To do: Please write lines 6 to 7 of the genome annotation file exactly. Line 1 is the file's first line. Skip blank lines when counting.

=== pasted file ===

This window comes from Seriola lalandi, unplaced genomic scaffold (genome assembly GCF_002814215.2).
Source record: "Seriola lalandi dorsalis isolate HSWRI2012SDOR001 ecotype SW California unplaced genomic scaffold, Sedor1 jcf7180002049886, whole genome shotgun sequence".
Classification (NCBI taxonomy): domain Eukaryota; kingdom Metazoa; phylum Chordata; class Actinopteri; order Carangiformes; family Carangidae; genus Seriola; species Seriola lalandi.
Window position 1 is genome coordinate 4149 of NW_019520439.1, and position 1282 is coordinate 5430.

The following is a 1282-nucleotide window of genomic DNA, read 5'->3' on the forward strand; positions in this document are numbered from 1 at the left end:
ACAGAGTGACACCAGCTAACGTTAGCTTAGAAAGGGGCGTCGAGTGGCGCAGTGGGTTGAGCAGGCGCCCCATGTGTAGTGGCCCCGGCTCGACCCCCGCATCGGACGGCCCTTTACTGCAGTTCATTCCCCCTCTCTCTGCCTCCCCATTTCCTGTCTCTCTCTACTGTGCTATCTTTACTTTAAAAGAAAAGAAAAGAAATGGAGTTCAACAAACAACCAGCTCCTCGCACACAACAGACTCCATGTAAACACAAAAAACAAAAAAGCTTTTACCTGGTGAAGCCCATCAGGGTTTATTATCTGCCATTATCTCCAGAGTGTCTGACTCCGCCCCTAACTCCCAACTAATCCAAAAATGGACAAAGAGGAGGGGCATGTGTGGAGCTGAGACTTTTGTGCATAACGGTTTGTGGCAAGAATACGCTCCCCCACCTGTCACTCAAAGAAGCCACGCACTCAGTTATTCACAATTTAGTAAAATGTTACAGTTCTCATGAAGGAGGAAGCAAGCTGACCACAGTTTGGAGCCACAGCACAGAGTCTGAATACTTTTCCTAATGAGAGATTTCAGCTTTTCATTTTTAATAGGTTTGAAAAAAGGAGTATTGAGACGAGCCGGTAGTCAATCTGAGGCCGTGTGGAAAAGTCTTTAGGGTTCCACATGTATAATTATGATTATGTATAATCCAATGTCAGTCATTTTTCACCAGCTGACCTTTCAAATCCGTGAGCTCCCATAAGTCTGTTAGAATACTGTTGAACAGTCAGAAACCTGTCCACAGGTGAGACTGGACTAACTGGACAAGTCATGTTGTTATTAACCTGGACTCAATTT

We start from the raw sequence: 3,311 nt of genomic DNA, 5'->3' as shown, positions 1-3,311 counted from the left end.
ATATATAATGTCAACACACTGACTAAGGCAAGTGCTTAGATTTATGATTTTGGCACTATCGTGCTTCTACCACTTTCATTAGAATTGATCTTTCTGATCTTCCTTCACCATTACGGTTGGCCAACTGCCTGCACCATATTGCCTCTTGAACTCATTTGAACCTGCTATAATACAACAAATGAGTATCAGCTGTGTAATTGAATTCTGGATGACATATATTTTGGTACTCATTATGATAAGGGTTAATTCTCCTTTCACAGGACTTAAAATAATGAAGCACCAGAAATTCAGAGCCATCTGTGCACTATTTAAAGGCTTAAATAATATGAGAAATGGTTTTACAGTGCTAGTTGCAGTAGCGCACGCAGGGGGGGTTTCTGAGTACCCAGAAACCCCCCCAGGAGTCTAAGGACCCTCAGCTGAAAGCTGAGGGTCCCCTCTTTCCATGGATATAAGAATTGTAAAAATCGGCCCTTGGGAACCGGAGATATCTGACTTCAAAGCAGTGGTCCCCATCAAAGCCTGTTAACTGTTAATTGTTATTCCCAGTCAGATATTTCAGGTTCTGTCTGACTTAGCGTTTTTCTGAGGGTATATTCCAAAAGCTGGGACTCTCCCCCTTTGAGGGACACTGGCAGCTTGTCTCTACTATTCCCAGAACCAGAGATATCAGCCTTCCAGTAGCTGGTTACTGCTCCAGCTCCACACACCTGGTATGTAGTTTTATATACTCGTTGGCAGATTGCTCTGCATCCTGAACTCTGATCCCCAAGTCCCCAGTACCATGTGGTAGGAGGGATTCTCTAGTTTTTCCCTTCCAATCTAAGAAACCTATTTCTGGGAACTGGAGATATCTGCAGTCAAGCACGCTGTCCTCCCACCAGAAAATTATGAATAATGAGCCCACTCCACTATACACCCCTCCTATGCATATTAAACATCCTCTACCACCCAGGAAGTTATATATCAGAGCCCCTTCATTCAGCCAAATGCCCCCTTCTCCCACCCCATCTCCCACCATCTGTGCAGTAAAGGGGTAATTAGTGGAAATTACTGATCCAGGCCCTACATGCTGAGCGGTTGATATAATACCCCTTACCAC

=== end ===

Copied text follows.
ACAGAGTGACACCAGCTAACGTTAGCTTAGAAAGGGGCGTCGAGTGGCGCAGTGGGTTGAGCAGGCGCCCCATGTGTAGTGGCCCCGGCTCGACCCCCGCATCGGACGGCCCTTTACTGCAGTTCATTCCCCCTCTCTCTGCCTCCCCATTTCCTGTCTCTCTCTACTGTGCTATCTTTACTTTAAAAGAAAAGAAAAGAAATGGAGTTCAACAAACAACCAGCTCCTCGCACACAACAGACTCCATGTAAACACAAAAAACAAAAAAGCTTTTACCTGGTGAAGCCCATCAGGGTTTATTATCTGCCATTATCTCCAGAGTGTCTGACTCCGCCCCTAACTCCCAACTAATCCAAAAATGGACAAAGAGGAGGGGCATGTGTGGAGCTGAGACTTTTGTGCATAACGGTTTGTGGCAAGAATACGCTCCCCCACCTGTCACTCAAAGAAGCCACGCACTCAGTTATTCACAATTTAGTAAAATGTTACAGTTCTCATGAAGGAGGAAGCAAGCTGACCACAGTTTGGAGCCACAGCACAGAGTCTGAATACTTTTCCTAATGAGAGATTTCAGCTTTTCATTTTTAATAGGTTTGAAAAAAGGAGTATTGAGACGAGCCGGTAGTCAATCTGAGGCCGTGTGGAAAAGTCTTTAGGGTTCCACATGTATAATTATGATTATGTATAATCCAATGTCAGTCATTTTTCACCAGCTGACCTTTCAAATCCGTGAGCTCCCATAAGTCTGTTAGAATACTGTTGAACAGTCAGAAACCTGTCCACAGGTGAGACTGGACTAACTGGACAAGTCATGTTGTTATTAACCTGGACTCAATTT

We start from the raw sequence: 3,311 nt of genomic DNA, 5'->3' as shown, positions 1-3,311 counted from the left end.